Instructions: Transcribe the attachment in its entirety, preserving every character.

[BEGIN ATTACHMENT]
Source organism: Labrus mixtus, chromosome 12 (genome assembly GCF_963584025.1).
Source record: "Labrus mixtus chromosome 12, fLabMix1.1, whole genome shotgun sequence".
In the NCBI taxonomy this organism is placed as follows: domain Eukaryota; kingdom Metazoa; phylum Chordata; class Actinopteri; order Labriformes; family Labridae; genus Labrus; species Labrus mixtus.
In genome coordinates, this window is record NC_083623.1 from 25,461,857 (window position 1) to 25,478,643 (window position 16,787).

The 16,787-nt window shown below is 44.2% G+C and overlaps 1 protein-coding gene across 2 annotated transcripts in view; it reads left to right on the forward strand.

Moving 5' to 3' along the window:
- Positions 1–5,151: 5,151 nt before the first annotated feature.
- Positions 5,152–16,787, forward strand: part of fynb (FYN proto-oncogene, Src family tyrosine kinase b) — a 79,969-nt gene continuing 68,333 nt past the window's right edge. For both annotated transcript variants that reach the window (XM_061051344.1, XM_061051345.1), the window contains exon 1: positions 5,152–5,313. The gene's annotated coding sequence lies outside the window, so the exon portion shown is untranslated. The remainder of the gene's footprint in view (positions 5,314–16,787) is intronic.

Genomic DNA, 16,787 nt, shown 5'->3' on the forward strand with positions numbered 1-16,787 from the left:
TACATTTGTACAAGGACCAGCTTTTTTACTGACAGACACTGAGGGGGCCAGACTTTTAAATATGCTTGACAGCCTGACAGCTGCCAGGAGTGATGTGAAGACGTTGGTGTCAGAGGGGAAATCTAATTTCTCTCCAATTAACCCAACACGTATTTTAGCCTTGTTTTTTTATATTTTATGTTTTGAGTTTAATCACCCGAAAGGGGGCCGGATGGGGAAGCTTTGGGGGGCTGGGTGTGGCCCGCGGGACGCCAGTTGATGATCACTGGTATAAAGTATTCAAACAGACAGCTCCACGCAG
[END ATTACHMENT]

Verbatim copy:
Source organism: Labrus mixtus, chromosome 12 (genome assembly GCF_963584025.1).
Source record: "Labrus mixtus chromosome 12, fLabMix1.1, whole genome shotgun sequence".
In the NCBI taxonomy this organism is placed as follows: domain Eukaryota; kingdom Metazoa; phylum Chordata; class Actinopteri; order Labriformes; family Labridae; genus Labrus; species Labrus mixtus.
In genome coordinates, this window is record NC_083623.1 from 25,461,857 (window position 1) to 25,478,643 (window position 16,787).

The 16,787-nt window shown below is 44.2% G+C and overlaps 1 protein-coding gene across 2 annotated transcripts in view; it reads left to right on the forward strand.

Moving 5' to 3' along the window:
- Positions 1–5,151: 5,151 nt before the first annotated feature.
- Positions 5,152–16,787, forward strand: part of fynb (FYN proto-oncogene, Src family tyrosine kinase b) — a 79,969-nt gene continuing 68,333 nt past the window's right edge. For both annotated transcript variants that reach the window (XM_061051344.1, XM_061051345.1), the window contains exon 1: positions 5,152–5,313. The gene's annotated coding sequence lies outside the window, so the exon portion shown is untranslated. The remainder of the gene's footprint in view (positions 5,314–16,787) is intronic.

Genomic DNA, 16,787 nt, shown 5'->3' on the forward strand with positions numbered 1-16,787 from the left:
TACATTTGTACAAGGACCAGCTTTTTTACTGACAGACACTGAGGGGGCCAGACTTTTAAATATGCTTGACAGCCTGACAGCTGCCAGGAGTGATGTGAAGACGTTGGTGTCAGAGGGGAAATCTAATTTCTCTCCAATTAACCCAACACGTATTTTAGCCTTGTTTTTTTATATTTTATGTTTTGAGTTTAATCACCCGAAAGGGGGCCGGATGGGGAAGCTTTGGGGGGCTGGGTGTGGCCCGCGGGACGCCAGTTGATGATCACTGGTATAAAGTATTCAAACAGACAGCTCCACGCAG